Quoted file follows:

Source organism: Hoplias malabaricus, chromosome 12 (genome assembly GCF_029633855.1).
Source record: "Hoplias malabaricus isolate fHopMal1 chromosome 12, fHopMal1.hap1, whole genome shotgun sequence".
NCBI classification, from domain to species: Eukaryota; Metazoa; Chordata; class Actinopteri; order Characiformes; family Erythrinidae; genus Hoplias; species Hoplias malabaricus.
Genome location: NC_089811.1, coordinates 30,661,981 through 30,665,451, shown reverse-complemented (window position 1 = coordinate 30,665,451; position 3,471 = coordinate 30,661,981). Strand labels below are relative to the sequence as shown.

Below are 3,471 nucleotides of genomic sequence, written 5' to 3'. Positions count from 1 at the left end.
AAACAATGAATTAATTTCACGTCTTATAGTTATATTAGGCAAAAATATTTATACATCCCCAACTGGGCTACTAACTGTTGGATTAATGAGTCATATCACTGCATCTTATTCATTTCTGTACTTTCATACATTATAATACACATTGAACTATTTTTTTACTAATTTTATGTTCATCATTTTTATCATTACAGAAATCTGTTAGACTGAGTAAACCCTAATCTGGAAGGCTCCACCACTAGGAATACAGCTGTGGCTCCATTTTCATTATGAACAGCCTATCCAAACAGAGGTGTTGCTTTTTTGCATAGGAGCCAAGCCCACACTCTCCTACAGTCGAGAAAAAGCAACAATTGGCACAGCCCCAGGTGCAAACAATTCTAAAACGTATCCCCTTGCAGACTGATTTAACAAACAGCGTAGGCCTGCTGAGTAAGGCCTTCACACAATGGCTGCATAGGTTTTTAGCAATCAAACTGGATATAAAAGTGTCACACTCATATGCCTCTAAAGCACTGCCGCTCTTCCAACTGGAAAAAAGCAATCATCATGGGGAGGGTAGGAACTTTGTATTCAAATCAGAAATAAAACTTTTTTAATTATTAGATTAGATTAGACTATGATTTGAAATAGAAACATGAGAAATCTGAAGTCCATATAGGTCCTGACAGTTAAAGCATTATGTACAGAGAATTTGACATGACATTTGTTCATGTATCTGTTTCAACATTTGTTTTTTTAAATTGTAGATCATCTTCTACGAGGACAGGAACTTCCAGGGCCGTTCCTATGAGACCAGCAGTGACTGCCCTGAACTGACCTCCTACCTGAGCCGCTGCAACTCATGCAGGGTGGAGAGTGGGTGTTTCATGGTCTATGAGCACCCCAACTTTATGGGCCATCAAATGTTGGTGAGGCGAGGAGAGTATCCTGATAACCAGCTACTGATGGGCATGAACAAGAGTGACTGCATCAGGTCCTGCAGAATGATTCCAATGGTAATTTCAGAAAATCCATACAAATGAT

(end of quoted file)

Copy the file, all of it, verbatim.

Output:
Source organism: Hoplias malabaricus, chromosome 12 (genome assembly GCF_029633855.1).
Source record: "Hoplias malabaricus isolate fHopMal1 chromosome 12, fHopMal1.hap1, whole genome shotgun sequence".
NCBI classification, from domain to species: Eukaryota; Metazoa; Chordata; class Actinopteri; order Characiformes; family Erythrinidae; genus Hoplias; species Hoplias malabaricus.
Genome location: NC_089811.1, coordinates 30,661,981 through 30,665,451, shown reverse-complemented (window position 1 = coordinate 30,665,451; position 3,471 = coordinate 30,661,981). Strand labels below are relative to the sequence as shown.

Below are 3,471 nucleotides of genomic sequence, written 5' to 3'. Positions count from 1 at the left end.
AAACAATGAATTAATTTCACGTCTTATAGTTATATTAGGCAAAAATATTTATACATCCCCAACTGGGCTACTAACTGTTGGATTAATGAGTCATATCACTGCATCTTATTCATTTCTGTACTTTCATACATTATAATACACATTGAACTATTTTTTTACTAATTTTATGTTCATCATTTTTATCATTACAGAAATCTGTTAGACTGAGTAAACCCTAATCTGGAAGGCTCCACCACTAGGAATACAGCTGTGGCTCCATTTTCATTATGAACAGCCTATCCAAACAGAGGTGTTGCTTTTTTGCATAGGAGCCAAGCCCACACTCTCCTACAGTCGAGAAAAAGCAACAATTGGCACAGCCCCAGGTGCAAACAATTCTAAAACGTATCCCCTTGCAGACTGATTTAACAAACAGCGTAGGCCTGCTGAGTAAGGCCTTCACACAATGGCTGCATAGGTTTTTAGCAATCAAACTGGATATAAAAGTGTCACACTCATATGCCTCTAAAGCACTGCCGCTCTTCCAACTGGAAAAAAGCAATCATCATGGGGAGGGTAGGAACTTTGTATTCAAATCAGAAATAAAACTTTTTTAATTATTAGATTAGATTAGACTATGATTTGAAATAGAAACATGAGAAATCTGAAGTCCATATAGGTCCTGACAGTTAAAGCATTATGTACAGAGAATTTGACATGACATTTGTTCATGTATCTGTTTCAACATTTGTTTTTTTAAATTGTAGATCATCTTCTACGAGGACAGGAACTTCCAGGGCCGTTCCTATGAGACCAGCAGTGACTGCCCTGAACTGACCTCCTACCTGAGCCGCTGCAACTCATGCAGGGTGGAGAGTGGGTGTTTCATGGTCTATGAGCACCCCAACTTTATGGGCCATCAAATGTTGGTGAGGCGAGGAGAGTATCCTGATAACCAGCTACTGATGGGCATGAACAAGAGTGACTGCATCAGGTCCTGCAGAATGATTCCAATGGTAATTTCAGAAAATCCATACAAATGAT